Plausibility: Control of the effect of Gravity in two sentences (theory and method)

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# Mach's Principle

## Contents

“Mach's principle is simply given lip service these days and the universities continue to sweep this distant binding evidence under the rug because it doesn't agree with the present science religion that they are preaching.
But from this evidence, that is presently being dismissed, you can discern what energy really is: Kinetic energy -- for a particular electron -- is merely a binding change from far distant binding to close binding for that particular electron gaining the energy.
An increase of binding -- via phase coherence -- with the surrounding stars gives an increase in mass. This is Fitzpatrick's principle!
—Daniel P. Fitzpatrick from Why We Have Gravity AmperFitz.com http://www.amperefitz.com/why.we.have.gravity.htm

## Wikipedia.org on Mach's Principle

“In theoretical physics, particularly in discussions of gravitation theories, Mach's principle (or Mach's conjecture[1]) is the name given by Einstein to an imprecise hypothesis often credited to the physicist and philosopher Ernst Mach.
The idea is that the local motion of a rotating reference frame is determined by the large scale distribution of matter, as exemplified by this anecdote:
You are standing in a field looking at the stars. Your arms are resting freely at your side, and you see that the distant stars are not moving. Now start spinning. The stars are whirling around you and your arms are pulled away from your body. Why should your arms be pulled away when the stars are whirling? Why should they be dangling freely when the stars don't move?
Mach's principle says that this is not a coincidence—that there is a physical law that relates the motion of the distant stars to the local inertial frame. If you see all the stars were whirling around you, Mach suggests that there is some physical law which would make it so you would feel a centrifugal force. The principle is often stated in vague ways, like 'mass out there influences inertia here'.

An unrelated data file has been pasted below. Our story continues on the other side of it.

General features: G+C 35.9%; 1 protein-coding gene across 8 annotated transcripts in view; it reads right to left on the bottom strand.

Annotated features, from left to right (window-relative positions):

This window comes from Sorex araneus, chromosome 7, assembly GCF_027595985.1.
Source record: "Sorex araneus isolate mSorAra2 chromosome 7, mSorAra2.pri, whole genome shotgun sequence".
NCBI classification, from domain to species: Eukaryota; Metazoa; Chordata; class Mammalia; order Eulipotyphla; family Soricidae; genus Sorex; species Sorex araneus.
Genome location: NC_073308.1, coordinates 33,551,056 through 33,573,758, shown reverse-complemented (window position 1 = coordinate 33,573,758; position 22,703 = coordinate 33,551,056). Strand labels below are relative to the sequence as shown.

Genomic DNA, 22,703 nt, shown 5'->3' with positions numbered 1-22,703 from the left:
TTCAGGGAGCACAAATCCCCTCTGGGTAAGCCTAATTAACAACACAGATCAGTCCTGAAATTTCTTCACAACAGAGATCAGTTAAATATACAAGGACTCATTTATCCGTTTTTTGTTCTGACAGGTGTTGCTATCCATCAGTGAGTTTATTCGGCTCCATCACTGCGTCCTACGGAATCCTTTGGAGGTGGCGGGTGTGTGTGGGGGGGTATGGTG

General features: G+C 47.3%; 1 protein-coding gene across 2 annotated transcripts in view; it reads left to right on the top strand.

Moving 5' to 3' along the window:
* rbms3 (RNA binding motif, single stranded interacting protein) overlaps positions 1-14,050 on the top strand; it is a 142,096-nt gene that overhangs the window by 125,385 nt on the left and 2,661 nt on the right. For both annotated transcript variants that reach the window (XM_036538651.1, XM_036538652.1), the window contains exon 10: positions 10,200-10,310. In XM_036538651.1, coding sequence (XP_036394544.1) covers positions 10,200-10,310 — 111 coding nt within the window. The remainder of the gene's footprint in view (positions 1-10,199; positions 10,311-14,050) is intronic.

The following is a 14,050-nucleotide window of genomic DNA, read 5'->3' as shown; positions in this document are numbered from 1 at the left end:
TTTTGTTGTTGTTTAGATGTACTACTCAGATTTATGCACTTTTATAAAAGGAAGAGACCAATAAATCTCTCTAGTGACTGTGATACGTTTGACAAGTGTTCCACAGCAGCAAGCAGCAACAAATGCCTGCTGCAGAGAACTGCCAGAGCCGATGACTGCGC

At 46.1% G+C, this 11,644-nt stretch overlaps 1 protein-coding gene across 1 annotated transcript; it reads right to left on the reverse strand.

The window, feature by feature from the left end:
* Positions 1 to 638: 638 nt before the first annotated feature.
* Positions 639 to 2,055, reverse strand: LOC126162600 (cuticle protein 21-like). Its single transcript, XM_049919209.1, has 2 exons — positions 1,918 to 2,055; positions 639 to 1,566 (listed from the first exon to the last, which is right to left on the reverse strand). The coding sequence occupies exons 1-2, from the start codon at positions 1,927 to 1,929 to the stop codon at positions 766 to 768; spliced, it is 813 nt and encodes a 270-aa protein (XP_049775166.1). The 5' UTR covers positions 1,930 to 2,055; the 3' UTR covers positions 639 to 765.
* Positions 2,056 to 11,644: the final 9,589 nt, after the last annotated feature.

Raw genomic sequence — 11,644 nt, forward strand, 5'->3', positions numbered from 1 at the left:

This concept was a guiding factor in Einstein's development of the general theory of relativity. Einstein realized that the overall distribution of matter would determine the metric tensor, which tells you which frame is rotationally stationary. Frame dragging and conservation of gravitational angular momentum makes this into a true statement in the general theory in certain solutions. But because the principle is so vague, many distinct statements can be (and have been) made which would qualify as a Mach principle, and some of these are false. The Gödel rotating universe is a solution of the field equations which is designed to disobey Mach's principle in the worst possible way. In this example, the distant stars seem to be rotating faster and faster as one moves further away. This example doesn't completely settle the question, because it has closed timelike curves.
The basic idea also appears before Mach's time, in the writings of George Berkeley.[2] The book Absolute or Relative Motion? (1896) by Benedict Friedländer and his brother Immanuel contained ideas similar to Mach's principle.”
A very general statement of Mach's principle is "Local physical laws are determined by the large-scale structure of the universe."[3]

Footnotes refer to source.
Source: Wikipedia.org (http://en.wikipedia.org/wiki/Mach%27s_principle)

ZPE Thruster
an invention by Miklòs Borbàs

Mach's Principle

Frame dragging
Wikipedia.org

Gravity Probe B
Frame dragging is confirmed clearly by NASA's Gravity Probe B

Geodetic effect
The geodetic effect (also known as geodetic precession, de Sitter precession or de Sitter effect) represents the effect of the curvature of spacetime, predicted by general relativity, on a vector carried along with an orbiting body. For example, the vector could be the angular momentum of a gyroscope orbiting the earth, as carried out by the Gravity Probe B experiment. The geodetic effect was first predicted by Willem de Sitter in 1916, who provided relativistic corrections to the Earth-Moon system's motion. De Sitter's work was extended in 1918 by Jan Schouten and in 1920 by Adriaan Fokker.